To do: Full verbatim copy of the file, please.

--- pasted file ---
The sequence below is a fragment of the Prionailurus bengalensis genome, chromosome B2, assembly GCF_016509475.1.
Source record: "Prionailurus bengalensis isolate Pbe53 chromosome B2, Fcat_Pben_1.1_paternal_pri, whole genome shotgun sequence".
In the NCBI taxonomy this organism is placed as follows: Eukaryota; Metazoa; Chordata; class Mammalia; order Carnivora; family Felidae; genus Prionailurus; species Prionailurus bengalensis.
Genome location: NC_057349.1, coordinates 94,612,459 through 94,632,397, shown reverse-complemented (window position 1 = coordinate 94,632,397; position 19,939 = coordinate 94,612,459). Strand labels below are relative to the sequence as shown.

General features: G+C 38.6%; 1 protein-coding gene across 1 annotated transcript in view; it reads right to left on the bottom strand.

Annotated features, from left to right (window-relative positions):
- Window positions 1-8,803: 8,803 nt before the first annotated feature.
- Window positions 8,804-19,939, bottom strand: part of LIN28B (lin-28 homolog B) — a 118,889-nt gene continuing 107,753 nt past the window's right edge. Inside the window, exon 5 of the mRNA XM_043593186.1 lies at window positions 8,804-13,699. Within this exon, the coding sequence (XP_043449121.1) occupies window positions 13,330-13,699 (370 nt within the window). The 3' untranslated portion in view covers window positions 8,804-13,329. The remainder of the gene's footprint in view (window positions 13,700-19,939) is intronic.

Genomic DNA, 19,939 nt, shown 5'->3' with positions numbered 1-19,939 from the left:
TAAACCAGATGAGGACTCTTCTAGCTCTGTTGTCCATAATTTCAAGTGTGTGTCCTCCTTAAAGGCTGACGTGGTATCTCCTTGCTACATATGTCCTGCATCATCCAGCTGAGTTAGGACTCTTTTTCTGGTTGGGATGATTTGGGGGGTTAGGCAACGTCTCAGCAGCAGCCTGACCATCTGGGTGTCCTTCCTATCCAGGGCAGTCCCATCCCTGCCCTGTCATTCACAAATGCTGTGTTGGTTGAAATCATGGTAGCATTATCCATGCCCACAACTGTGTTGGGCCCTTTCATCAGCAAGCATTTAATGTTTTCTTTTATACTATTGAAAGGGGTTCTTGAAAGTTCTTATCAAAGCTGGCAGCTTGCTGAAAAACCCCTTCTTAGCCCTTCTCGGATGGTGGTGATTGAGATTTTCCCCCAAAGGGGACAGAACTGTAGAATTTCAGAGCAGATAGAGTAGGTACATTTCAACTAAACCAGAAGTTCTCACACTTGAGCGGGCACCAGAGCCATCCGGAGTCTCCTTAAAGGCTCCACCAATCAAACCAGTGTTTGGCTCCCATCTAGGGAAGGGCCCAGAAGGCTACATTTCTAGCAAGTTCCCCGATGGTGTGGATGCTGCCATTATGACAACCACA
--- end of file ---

The sequence below is a fragment of the Prionailurus bengalensis genome, chromosome B2, assembly GCF_016509475.1.
Source record: "Prionailurus bengalensis isolate Pbe53 chromosome B2, Fcat_Pben_1.1_paternal_pri, whole genome shotgun sequence".
In the NCBI taxonomy this organism is placed as follows: Eukaryota; Metazoa; Chordata; class Mammalia; order Carnivora; family Felidae; genus Prionailurus; species Prionailurus bengalensis.
Genome location: NC_057349.1, coordinates 94,612,459 through 94,632,397, shown reverse-complemented (window position 1 = coordinate 94,632,397; position 19,939 = coordinate 94,612,459). Strand labels below are relative to the sequence as shown.

General features: G+C 38.6%; 1 protein-coding gene across 1 annotated transcript in view; it reads right to left on the bottom strand.

Annotated features, from left to right (window-relative positions):
- Window positions 1-8,803: 8,803 nt before the first annotated feature.
- Window positions 8,804-19,939, bottom strand: part of LIN28B (lin-28 homolog B) — a 118,889-nt gene continuing 107,753 nt past the window's right edge. Inside the window, exon 5 of the mRNA XM_043593186.1 lies at window positions 8,804-13,699. Within this exon, the coding sequence (XP_043449121.1) occupies window positions 13,330-13,699 (370 nt within the window). The 3' untranslated portion in view covers window positions 8,804-13,329. The remainder of the gene's footprint in view (window positions 13,700-19,939) is intronic.

Genomic DNA, 19,939 nt, shown 5'->3' with positions numbered 1-19,939 from the left:
TAAACCAGATGAGGACTCTTCTAGCTCTGTTGTCCATAATTTCAAGTGTGTGTCCTCCTTAAAGGCTGACGTGGTATCTCCTTGCTACATATGTCCTGCATCATCCAGCTGAGTTAGGACTCTTTTTCTGGTTGGGATGATTTGGGGGGTTAGGCAACGTCTCAGCAGCAGCCTGACCATCTGGGTGTCCTTCCTATCCAGGGCAGTCCCATCCCTGCCCTGTCATTCACAAATGCTGTGTTGGTTGAAATCATGGTAGCATTATCCATGCCCACAACTGTGTTGGGCCCTTTCATCAGCAAGCATTTAATGTTTTCTTTTATACTATTGAAAGGGGTTCTTGAAAGTTCTTATCAAAGCTGGCAGCTTGCTGAAAAACCCCTTCTTAGCCCTTCTCGGATGGTGGTGATTGAGATTTTCCCCCAAAGGGGACAGAACTGTAGAATTTCAGAGCAGATAGAGTAGGTACATTTCAACTAAACCAGAAGTTCTCACACTTGAGCGGGCACCAGAGCCATCCGGAGTCTCCTTAAAGGCTCCACCAATCAAACCAGTGTTTGGCTCCCATCTAGGGAAGGGCCCAGAAGGCTACATTTCTAGCAAGTTCCCCGATGGTGTGGATGCTGCCATTATGACAACCACA